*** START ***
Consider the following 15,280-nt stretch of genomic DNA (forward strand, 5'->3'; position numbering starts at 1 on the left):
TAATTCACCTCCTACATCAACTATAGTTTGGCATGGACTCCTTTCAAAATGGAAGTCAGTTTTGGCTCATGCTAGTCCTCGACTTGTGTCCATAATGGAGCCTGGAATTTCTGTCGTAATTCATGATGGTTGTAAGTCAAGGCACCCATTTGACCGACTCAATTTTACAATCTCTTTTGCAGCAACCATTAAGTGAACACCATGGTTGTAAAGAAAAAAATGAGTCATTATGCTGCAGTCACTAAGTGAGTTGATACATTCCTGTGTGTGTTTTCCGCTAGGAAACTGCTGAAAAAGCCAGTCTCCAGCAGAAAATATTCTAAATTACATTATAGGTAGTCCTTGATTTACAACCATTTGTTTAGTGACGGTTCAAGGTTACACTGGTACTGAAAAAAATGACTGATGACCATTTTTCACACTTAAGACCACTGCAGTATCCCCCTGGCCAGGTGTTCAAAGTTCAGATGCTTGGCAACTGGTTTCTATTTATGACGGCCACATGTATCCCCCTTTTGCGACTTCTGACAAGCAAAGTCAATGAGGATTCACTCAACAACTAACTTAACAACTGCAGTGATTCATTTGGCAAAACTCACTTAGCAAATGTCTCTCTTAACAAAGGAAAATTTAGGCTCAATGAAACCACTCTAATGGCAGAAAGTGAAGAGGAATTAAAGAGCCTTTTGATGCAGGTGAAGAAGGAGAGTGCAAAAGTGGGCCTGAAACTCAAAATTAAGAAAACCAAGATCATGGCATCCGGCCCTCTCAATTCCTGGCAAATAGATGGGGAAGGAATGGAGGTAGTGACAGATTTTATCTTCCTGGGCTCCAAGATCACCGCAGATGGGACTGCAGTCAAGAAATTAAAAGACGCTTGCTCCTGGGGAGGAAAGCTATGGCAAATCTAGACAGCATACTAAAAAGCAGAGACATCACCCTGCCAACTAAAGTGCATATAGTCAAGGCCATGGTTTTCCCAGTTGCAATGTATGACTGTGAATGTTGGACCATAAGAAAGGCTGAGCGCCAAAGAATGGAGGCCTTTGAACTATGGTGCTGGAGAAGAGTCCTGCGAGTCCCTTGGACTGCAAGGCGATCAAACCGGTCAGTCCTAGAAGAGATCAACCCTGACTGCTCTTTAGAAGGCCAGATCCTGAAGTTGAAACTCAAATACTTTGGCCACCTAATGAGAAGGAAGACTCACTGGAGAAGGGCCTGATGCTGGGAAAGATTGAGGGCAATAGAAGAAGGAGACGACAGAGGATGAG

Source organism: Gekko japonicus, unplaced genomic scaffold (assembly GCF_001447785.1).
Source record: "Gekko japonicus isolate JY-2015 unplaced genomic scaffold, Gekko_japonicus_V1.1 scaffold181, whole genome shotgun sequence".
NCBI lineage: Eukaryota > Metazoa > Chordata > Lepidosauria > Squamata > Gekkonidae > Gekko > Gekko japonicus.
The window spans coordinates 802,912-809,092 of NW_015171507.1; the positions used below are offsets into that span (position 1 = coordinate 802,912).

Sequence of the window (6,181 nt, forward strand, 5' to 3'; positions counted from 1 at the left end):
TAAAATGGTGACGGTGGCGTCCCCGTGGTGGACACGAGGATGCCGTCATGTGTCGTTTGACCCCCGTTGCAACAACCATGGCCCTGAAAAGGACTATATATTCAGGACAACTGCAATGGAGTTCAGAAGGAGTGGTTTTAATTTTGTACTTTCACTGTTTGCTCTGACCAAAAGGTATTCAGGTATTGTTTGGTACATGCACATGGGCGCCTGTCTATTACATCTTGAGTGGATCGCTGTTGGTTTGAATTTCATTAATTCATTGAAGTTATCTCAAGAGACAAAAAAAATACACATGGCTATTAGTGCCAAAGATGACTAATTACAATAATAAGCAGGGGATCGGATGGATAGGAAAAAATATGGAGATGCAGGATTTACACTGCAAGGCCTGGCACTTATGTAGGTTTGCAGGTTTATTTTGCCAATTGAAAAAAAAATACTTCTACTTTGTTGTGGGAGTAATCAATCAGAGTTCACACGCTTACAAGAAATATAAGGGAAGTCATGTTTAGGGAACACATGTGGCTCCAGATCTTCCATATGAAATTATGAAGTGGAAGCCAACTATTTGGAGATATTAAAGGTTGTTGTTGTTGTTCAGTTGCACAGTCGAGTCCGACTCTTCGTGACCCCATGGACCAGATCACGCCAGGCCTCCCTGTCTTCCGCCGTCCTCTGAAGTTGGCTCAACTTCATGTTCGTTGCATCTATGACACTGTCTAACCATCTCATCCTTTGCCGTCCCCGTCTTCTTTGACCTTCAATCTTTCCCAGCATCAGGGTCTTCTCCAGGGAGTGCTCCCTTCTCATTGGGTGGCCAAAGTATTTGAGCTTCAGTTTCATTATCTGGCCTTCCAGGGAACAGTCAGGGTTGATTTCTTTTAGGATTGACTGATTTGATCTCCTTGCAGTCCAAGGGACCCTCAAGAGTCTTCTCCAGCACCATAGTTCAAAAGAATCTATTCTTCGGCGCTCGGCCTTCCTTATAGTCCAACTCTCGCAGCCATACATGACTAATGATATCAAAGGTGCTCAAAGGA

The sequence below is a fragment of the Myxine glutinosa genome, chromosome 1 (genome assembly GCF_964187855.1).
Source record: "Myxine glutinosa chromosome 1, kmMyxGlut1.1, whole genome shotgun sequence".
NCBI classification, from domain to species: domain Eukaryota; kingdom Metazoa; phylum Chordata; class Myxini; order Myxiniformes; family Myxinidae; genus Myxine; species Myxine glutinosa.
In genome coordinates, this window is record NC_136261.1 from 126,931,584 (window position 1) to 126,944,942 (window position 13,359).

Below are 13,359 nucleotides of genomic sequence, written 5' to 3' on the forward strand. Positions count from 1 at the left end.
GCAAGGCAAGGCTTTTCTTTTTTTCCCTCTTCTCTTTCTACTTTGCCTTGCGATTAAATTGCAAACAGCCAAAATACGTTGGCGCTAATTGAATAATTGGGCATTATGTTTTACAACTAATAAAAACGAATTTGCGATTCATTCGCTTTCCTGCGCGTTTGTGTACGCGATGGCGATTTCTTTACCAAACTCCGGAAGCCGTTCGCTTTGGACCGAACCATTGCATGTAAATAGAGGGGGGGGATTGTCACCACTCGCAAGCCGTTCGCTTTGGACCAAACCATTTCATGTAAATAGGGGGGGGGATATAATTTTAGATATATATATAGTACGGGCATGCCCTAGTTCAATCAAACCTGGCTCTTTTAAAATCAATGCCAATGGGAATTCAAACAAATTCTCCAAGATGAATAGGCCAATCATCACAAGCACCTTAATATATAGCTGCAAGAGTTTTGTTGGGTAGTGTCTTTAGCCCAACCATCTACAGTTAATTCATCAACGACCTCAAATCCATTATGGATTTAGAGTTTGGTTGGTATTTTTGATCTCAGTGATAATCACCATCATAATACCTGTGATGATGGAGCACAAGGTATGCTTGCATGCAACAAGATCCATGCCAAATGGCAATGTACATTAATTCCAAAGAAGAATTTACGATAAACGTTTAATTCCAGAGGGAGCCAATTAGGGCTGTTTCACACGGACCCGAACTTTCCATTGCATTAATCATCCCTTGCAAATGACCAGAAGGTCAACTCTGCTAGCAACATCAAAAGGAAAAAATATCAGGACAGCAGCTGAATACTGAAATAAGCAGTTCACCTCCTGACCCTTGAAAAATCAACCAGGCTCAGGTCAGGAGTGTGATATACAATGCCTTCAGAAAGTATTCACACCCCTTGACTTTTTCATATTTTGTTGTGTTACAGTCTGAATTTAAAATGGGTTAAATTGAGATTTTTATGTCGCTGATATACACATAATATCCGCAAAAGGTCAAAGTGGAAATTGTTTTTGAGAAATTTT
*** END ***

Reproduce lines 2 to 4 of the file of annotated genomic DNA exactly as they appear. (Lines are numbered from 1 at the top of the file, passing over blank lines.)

TAATTCACCTCCTACATCAACTATAGTTTGGCATGGACTCCTTTCAAAATGGAAGTCAGTTTTGGCTCATGCTAGTCCTCGACTTGTGTCCATAATGGAGCCTGGAATTTCTGTCGTAATTCATGATGGTTGTAAGTCAAGGCACCCATTTGACCGACTCAATTTTACAATCTCTTTTGCAGCAACCATTAAGTGAACACCATGGTTGTAAAGAAAAAAATGAGTCATTATGCTGCAGTCACTAAGTGAGTTGATACATTCCTGTGTGTGTTTTCCGCTAGGAAACTGCTGAAAAAGCCAGTCTCCAGCAGAAAATATTCTAAATTACATTATAGGTAGTCCTTGATTTACAACCATTTGTTTAGTGACGGTTCAAGGTTACACTGGTACTGAAAAAAATGACTGATGACCATTTTTCACACTTAAGACCACTGCAGTATCCCCCTGGCCAGGTGTTCAAAGTTCAGATGCTTGGCAACTGGTTTCTATTTATGACGGCCACATGTATCCCCCTTTTGCGACTTCTGACAAGCAAAGTCAATGAGGATTCACTCAACAACTAACTTAACAACTGCAGTGATTCATTTGGCAAAACTCACTTAGCAAATGTCTCTCTTAACAAAGGAAAATTTAGGCTCAATGAAACCACTCTAATGGCAGAAAGTGAAGAGGAATTAAAGAGCCTTTTGATGCAGGTGAAGAAGGAGAGTGCAAAAGTGGGCCTGAAACTCAAAATTAAGAAAACCAAGATCATGGCATCCGGCCCTCTCAATTCCTGGCAAATAGATGGGGAAGGAATGGAGGTAGTGACAGATTTTATCTTCCTGGGCTCCAAGATCACCGCAGATGGGACTGCAGTCAAGAAATTAAAAGACGCTTGCTCCTGGGGAGGAAAGCTATGGCAAATCTAGACAGCATACTAAAAAGCAGAGACATCACCCTGCCAACTAAAGTGCATATAGTCAAGGCCATGGTTTTCCCAGTTGCAATGTATGACTGTGAATGTTGGACCATAAGAAAGGCTGAGCGCCAAAGAATGGAGGCCTTTGAACTATGGTGCTGGAGAAGAGTCCTGCGAGTCCCTTGGACTGCAAGGCGATCAAACCGGTCAGTCCTAGAAGAGATCAACCCTGACTGCTCTTTAGAAGGCCAGATCCTGAAGTTGAAACTCAAATACTTTGGCCACCTAATGAGAAGGAAGACTCACTGGAGAAGGGCCTGATGCTGGGAAAGATTGAGGGCAATAGAAGAAGGAGACGACAGAGGATGAG

Source organism: Gekko japonicus, unplaced genomic scaffold (assembly GCF_001447785.1).
Source record: "Gekko japonicus isolate JY-2015 unplaced genomic scaffold, Gekko_japonicus_V1.1 scaffold181, whole genome shotgun sequence".